"And the Bible explains this by saying that God clothed the man and woman with coats of skin. That thicker skin covered what had been a more delicate and sensitive organism. But little attention has been given to this exegesis of the narrative. Mostly by default, scholars have allowed the unsubstantiated, popular interpretation of the event. 
        to prevail."

        ****

        Regarding the parable of the Prodigal Son: a vegetarian interpretation of this parable is given by Dr. Upton Clary Ewing in his 1961 book, The Essene Christ: A Recovery of the Historical Jesus. The book is long out of print, but a copy can be found in the UC San Diego Central Library. Dr. Ewing writes:

        "...it (the parable) has all the earmarks of a deliberate interpolation. The words, 'Bring hither the fatted calf and kill it and let us eat of it,' are again emphasized near the end of the parable by the words, 'Thou has killed for him the fatted calf.' 

        "The intent here is rather tactlessly exposed...by crudely emphasizing the selection of food for the feast, in the words, 'kill it and eat it,' is self-incriminating. It appears that all the other dishes for the feast were purposely omitted to make the killing and eating of the fatted calf a 'standout.'

        "Again, in the same parable, flesh meat is represented as the sole means of celebrating: 'Thou never gavest me a kid that I might make merry with my friends.' 

        "Here it is quite obvious that the original parable contained the word WINE and that the word *kid* is the result of a later rather awkward substitution. Wine was always the traditional means of 'making merry' with one's friends.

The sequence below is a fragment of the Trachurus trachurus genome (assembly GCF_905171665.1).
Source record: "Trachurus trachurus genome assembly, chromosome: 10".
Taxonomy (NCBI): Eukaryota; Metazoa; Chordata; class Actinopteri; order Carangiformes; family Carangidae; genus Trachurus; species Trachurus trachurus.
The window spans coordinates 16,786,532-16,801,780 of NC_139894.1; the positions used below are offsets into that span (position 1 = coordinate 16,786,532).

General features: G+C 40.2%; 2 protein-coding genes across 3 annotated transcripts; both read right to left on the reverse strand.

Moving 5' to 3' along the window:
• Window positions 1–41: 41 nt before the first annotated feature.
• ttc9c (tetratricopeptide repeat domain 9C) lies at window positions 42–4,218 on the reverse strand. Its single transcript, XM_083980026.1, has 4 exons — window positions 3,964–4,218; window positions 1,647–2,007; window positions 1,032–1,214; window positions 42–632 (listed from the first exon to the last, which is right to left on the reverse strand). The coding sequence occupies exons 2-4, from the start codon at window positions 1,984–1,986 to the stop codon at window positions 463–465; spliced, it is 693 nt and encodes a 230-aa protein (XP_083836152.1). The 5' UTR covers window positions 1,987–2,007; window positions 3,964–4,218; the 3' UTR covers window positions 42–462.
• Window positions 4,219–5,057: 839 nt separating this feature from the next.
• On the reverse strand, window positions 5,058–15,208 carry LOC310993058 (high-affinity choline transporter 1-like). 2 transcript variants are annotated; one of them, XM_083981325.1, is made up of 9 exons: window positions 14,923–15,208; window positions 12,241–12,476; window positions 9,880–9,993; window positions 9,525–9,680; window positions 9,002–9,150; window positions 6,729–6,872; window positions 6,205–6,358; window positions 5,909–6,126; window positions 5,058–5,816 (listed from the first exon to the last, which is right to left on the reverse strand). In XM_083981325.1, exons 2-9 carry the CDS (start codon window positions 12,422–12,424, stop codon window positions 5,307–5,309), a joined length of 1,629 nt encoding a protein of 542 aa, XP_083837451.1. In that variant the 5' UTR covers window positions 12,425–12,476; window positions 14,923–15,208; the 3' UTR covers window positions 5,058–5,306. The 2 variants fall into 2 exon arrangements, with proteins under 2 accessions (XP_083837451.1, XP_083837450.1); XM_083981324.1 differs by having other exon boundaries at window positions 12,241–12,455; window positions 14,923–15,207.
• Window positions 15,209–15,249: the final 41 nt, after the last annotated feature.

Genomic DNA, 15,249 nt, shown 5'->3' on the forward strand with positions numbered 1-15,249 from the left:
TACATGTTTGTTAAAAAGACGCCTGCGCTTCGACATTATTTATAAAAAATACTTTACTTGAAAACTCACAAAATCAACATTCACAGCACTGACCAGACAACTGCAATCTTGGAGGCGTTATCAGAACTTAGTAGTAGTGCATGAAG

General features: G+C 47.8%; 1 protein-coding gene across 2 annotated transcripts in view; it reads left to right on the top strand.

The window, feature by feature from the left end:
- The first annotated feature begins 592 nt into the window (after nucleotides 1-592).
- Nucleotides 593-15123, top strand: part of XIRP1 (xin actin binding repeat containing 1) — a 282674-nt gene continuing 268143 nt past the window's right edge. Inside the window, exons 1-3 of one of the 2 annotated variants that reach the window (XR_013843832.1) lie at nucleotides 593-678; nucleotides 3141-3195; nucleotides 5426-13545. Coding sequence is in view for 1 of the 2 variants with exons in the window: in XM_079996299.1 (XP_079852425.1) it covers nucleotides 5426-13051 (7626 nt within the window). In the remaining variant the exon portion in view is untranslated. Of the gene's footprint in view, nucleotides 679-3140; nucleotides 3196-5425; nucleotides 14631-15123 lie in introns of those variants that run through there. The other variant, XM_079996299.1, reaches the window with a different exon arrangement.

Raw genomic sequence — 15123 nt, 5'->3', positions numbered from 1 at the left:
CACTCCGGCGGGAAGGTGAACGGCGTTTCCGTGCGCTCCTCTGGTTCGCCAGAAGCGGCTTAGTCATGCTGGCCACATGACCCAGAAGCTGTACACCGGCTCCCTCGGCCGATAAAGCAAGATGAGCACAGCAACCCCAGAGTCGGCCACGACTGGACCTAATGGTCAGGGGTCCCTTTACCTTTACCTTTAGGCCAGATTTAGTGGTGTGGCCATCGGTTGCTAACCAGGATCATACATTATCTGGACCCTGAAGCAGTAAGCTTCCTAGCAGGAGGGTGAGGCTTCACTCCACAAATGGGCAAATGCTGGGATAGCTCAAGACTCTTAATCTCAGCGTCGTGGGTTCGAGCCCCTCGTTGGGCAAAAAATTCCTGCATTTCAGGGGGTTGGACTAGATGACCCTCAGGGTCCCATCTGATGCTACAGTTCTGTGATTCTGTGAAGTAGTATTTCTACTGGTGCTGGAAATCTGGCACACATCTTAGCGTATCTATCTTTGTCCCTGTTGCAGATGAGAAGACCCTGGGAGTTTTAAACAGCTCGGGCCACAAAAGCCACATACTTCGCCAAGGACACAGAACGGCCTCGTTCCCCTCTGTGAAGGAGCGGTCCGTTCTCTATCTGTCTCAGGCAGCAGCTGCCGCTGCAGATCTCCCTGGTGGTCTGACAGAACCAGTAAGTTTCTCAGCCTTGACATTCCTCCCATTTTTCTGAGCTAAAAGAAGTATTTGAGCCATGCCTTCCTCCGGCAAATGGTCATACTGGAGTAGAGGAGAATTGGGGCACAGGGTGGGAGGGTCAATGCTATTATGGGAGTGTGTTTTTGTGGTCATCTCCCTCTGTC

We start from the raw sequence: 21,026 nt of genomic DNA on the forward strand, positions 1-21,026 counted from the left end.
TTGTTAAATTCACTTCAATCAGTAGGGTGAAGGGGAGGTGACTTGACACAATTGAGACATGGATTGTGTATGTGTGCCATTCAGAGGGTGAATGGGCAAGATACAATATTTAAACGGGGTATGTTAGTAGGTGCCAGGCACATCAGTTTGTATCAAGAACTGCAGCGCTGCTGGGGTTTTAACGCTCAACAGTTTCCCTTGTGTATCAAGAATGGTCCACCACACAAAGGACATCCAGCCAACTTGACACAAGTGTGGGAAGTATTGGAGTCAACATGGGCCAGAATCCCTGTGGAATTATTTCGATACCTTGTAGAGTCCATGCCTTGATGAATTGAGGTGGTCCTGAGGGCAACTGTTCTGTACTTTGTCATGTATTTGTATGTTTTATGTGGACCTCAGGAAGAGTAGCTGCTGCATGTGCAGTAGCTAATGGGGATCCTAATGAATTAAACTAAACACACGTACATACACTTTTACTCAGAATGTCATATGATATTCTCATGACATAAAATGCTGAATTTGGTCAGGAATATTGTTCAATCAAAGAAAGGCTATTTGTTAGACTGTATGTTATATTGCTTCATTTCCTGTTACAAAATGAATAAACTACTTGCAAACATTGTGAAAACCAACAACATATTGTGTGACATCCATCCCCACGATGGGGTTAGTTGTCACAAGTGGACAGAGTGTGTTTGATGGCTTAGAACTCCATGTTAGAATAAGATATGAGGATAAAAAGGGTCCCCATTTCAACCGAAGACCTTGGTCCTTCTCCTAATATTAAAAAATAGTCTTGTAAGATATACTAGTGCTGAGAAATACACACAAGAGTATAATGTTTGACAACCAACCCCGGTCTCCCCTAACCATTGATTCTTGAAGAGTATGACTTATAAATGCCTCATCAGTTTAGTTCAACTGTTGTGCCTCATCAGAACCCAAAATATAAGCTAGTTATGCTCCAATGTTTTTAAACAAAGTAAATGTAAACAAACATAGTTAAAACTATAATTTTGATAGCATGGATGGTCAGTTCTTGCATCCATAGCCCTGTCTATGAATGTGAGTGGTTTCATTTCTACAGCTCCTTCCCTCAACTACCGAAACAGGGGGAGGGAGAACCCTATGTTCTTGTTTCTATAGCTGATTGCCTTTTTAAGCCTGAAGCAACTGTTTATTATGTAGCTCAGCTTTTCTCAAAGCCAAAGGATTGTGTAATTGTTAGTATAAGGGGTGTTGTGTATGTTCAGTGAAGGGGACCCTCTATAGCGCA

"It has long been recognized by scholars that the original text of the parable--before it was somewhat clumsily made to sanction the self-indulgent customs of the heathen Christians -- presented only harmless or innocent food such as described by Pliny in discussing the habits of the early Christians of Bithynia under Peter."

        ****

        The following letter was written by the late Reverend Janet Regina Hyland (1933 - 2007), and has been sent to thousands of Protestant pastors across the United States since 1998.

        Humane Religion
        Post Office Box 25354.
        Sarasota, FL 34277.

        October 12, 1998.

        Dear Pastor,

        Our commitment to Christian service includes the responsibility of providing moral leadership, and a very effective way of doing this would be to declare your church a fur-free zone.

        We have outlawed drinking and smoking within our sanctuaries and there is no reason why we cannot forbid the wearing of furs. There is certainly a precedent. Although ministers do not usually speak out against hunting, they do not allow the trophies of recreational killing to be hung in their churches. The heads of deer, and other slain creatures, are not allowed to adorn the sanctuary walls. Neither should the fur of dead animals adorn the bodies of worshippers.

        In a culture where synthetic fabrics provide more warmth and better protection than fur, raising animals in order to kill them for the covering provided by their Creator is a serious moral evil. And the reed of those who do this is matched only by the covetousness of those who are willing to deprive other creatures of their lives, in order to satisfy their vanity. The very least our churches can do is distance themselves from such immorality by banning the wearing of furs in buildings that have been dedicated to the worship of God.

        We hope you will prayerfully consider this matter.

        In fellowship,

        Rev. J.R. Hyland, IMF
        Viatoris Ministries

        HUMANE RELIGION IS A DIVISION OF VIATORIS MINISTRIES.

        ****

        --Vasu